“In learning you will teach, and in teaching you will learn.”
― Phil Collins

We all know what it is like to be in a class and the teacher says the perfect thing for us in that moment or maybe it was just the right asana, pranayama or meditation practice. I’m sure as teachers you have been told you’ve done this by your own students. Sometimes it might be planned and other times it might just happen spontaneously and you don’t even consider what it was or how it happened.

I’m sure you have also been to a yoga class and felt almost used or abused by a teacher and would have preferred to have practiced on your own.

We don’t have to be great or amazing teachers. We need to be ourselves and work within our own boundaries and do and say what feels right to us. We need to find our own voice that inspires the students who choose to practice and share their time with us. You might never have considered the qualities that make up a good teacher, and I’m sure you have many, if not all of them, but these are a few things to consider as you continue on your path as a teacher.

Are you practicing?

Your practice can’t be your teaching. To be an amazing teacher, you need to have a personal practice. A practice that serves your personal needs but also gives you an opportunity to continue to learn about the postures. Your practice will show up in your teaching.

Can you modify?

Do you always expect the same level of student to show up to your class? Do you only teach the postures one way? An inspiring teacher can teach to all levels. It’s not an easy task but an important skill to cultivate. You don’t want anyone to feel left out because you haven’t provided a modification for them to explore and still be a part of the class.

Are you watching?

Do you keep your eyes open? Are you watching your students? Safety is important both in the postures and in how supported your students feel. Keeping your eyes open can help them know you are caring for them. Also providing appropriate language and cuing for alignment and safety is important.

Do you connect?

You might not share all of your story with your students but do you find ways to connect and show you care. Do you remember their names and any limitations or challenges they may have. To you follow-up after class to see how class landed? It’s important to be compassionate in your words and actions.

Are you clear?

Say what you mean. You are asking people to move their bodies, if they don’t understand you, you aren’t doing your job. Practice your anatomical terms like flexion and extension but also use lay-person terms like lift forward and up. Plus, in Pranakriya yoga, we ask people to close their eyes and stay inside. If you are not clear in your languaging you will pull them out of their “inside space” because they are confused and unsure. Once you’ve moved somebody into position, then find your experiential language to help them inquire, discover and focus on their interoception – what’s happening inside.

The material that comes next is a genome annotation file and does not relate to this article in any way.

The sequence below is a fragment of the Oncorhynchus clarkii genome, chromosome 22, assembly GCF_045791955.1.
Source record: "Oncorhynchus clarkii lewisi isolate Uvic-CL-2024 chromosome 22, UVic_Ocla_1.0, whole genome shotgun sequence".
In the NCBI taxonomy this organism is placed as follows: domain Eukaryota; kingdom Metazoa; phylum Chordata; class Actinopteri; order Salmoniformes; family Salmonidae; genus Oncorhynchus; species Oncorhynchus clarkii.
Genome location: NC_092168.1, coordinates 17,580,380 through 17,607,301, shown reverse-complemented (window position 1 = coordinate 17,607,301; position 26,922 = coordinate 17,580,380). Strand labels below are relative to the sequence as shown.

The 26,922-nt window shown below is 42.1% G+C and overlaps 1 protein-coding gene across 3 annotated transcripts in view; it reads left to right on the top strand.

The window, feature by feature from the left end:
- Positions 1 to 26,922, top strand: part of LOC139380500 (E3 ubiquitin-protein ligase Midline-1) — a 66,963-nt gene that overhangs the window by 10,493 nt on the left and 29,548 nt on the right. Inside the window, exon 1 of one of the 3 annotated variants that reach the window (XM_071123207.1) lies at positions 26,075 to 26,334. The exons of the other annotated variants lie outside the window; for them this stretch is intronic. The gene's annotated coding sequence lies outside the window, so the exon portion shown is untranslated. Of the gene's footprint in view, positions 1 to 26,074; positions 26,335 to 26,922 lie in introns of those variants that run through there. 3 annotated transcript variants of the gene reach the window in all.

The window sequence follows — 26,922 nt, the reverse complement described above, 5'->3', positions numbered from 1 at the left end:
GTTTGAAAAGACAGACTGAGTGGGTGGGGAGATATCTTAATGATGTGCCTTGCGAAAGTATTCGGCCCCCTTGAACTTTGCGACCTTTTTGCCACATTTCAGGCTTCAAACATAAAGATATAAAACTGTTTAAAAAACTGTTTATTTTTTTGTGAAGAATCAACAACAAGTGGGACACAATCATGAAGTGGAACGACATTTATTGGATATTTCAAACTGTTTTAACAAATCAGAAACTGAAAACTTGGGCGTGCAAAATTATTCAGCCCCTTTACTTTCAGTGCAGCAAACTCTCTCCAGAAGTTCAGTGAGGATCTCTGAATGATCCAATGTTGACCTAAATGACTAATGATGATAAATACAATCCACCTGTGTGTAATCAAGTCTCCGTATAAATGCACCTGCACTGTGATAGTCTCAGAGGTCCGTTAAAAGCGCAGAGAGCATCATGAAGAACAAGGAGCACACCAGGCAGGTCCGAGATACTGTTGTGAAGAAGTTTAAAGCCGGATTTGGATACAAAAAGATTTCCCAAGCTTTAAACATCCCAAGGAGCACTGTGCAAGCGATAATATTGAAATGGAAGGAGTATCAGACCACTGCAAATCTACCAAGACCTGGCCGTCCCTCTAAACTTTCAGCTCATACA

How do you assist?

We all change with age. I have always and still am a fan of our system of assisting. Using press points provides both an opportunity for you to connect physically with your students in a safe and non-threatening way and for your student to develop better proprio and intero-ception. I have to admit though that I am moving to touching less and less and finding stronger, better, more supportive words to help my students be in their bodies. However you choose to assist, consider why are you assisting and are you being safe?

Do you continue to learn?

Hopefully 200-Hour YTT wasn’t your first and last stop. Even if you aren’t pursuing a 300-hour or yoga therapy or 1000-hour certificate are you continuing to learn? I’ve learned over time that some things do change and there are so many things I don’t know. The more you participate in workshops, trainings (in person or online), take classes from other teachers (in person or online) the more your practice and depth of knowledge will grow. You might never discuss the Hatha Yoga Pradipika with your students but your knowledge and how it shows up in your practice will show up in your teaching.

Are you walking the walk?

I truly believe we teach what we most need to learn. Teaching yoga helps me stay on my own personal path. Let what you teach come from your heart and be genuine.

Jacci is currently mentoring yoga teachers on a wide variety of topics like: sequencing and class planning, alignment, variations and modifications, designing workshops, leading retreats at home and abroad, finding your voice / cuing / languaging and building your business. She offers a variety of mentoring options from a monthly phone call to a more formal program with calls and homework. If you would like to take your teaching to the next level or just need an ear from time to time connect with Jacci here. www.yogawithjacci.com